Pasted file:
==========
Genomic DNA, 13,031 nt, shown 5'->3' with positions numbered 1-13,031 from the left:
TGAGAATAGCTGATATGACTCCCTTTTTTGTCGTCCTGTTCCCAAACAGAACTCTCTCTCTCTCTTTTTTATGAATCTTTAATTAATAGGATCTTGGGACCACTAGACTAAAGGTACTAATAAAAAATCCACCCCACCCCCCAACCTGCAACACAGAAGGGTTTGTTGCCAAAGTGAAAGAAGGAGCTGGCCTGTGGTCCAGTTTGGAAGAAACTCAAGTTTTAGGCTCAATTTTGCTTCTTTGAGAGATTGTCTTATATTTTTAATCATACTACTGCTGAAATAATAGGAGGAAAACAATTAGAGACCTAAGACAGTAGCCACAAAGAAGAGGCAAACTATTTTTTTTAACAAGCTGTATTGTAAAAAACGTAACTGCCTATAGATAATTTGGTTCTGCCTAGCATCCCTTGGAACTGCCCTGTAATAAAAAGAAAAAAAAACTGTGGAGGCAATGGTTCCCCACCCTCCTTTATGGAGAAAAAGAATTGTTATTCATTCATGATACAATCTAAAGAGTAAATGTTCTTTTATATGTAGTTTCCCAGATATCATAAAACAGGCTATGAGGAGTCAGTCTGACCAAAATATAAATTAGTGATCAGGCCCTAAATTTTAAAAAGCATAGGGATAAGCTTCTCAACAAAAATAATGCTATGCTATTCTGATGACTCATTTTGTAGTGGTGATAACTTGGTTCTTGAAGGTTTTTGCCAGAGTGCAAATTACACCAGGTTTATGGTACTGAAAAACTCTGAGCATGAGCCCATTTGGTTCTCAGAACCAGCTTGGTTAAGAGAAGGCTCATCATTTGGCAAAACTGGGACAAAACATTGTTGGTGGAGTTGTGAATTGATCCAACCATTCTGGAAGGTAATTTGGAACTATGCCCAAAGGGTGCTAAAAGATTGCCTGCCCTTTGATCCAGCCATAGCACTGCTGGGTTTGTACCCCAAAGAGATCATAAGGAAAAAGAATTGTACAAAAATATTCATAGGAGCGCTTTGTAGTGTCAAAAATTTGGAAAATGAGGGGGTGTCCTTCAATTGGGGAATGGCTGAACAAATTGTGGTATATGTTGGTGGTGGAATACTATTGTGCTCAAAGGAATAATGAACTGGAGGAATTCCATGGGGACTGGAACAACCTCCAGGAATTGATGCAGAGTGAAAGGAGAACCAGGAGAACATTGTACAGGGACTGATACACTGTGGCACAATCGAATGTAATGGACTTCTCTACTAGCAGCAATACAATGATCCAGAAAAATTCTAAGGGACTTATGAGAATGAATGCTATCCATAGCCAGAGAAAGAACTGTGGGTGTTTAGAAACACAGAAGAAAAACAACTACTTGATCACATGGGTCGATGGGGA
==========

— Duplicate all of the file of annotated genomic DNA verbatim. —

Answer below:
Genomic DNA, 13,031 nt, shown 5'->3' with positions numbered 1-13,031 from the left:
TGAGAATAGCTGATATGACTCCCTTTTTTGTCGTCCTGTTCCCAAACAGAACTCTCTCTCTCTCTTTTTTATGAATCTTTAATTAATAGGATCTTGGGACCACTAGACTAAAGGTACTAATAAAAAATCCACCCCACCCCCCAACCTGCAACACAGAAGGGTTTGTTGCCAAAGTGAAAGAAGGAGCTGGCCTGTGGTCCAGTTTGGAAGAAACTCAAGTTTTAGGCTCAATTTTGCTTCTTTGAGAGATTGTCTTATATTTTTAATCATACTACTGCTGAAATAATAGGAGGAAAACAATTAGAGACCTAAGACAGTAGCCACAAAGAAGAGGCAAACTATTTTTTTTAACAAGCTGTATTGTAAAAAACGTAACTGCCTATAGATAATTTGGTTCTGCCTAGCATCCCTTGGAACTGCCCTGTAATAAAAAGAAAAAAAAACTGTGGAGGCAATGGTTCCCCACCCTCCTTTATGGAGAAAAAGAATTGTTATTCATTCATGATACAATCTAAAGAGTAAATGTTCTTTTATATGTAGTTTCCCAGATATCATAAAACAGGCTATGAGGAGTCAGTCTGACCAAAATATAAATTAGTGATCAGGCCCTAAATTTTAAAAAGCATAGGGATAAGCTTCTCAACAAAAATAATGCTATGCTATTCTGATGACTCATTTTGTAGTGGTGATAACTTGGTTCTTGAAGGTTTTTGCCAGAGTGCAAATTACACCAGGTTTATGGTACTGAAAAACTCTGAGCATGAGCCCATTTGGTTCTCAGAACCAGCTTGGTTAAGAGAAGGCTCATCATTTGGCAAAACTGGGACAAAACATTGTTGGTGGAGTTGTGAATTGATCCAACCATTCTGGAAGGTAATTTGGAACTATGCCCAAAGGGTGCTAAAAGATTGCCTGCCCTTTGATCCAGCCATAGCACTGCTGGGTTTGTACCCCAAAGAGATCATAAGGAAAAAGAATTGTACAAAAATATTCATAGGAGCGCTTTGTAGTGTCAAAAATTTGGAAAATGAGGGGGTGTCCTTCAATTGGGGAATGGCTGAACAAATTGTGGTATATGTTGGTGGTGGAATACTATTGTGCTCAAAGGAATAATGAACTGGAGGAATTCCATGGGGACTGGAACAACCTCCAGGAATTGATGCAGAGTGAAAGGAGAACCAGGAGAACATTGTACAGGGACTGATACACTGTGGCACAATCGAATGTAATGGACTTCTCTACTAGCAGCAATACAATGATCCAGAAAAATTCTAAGGGACTTATGAGAATGAATGCTATCCATAGCCAGAGAAAGAACTGTGGGTGTTTAGAAACACAGAAGAAAAACAACTACTTGATCACATGGGTCGATGGGGA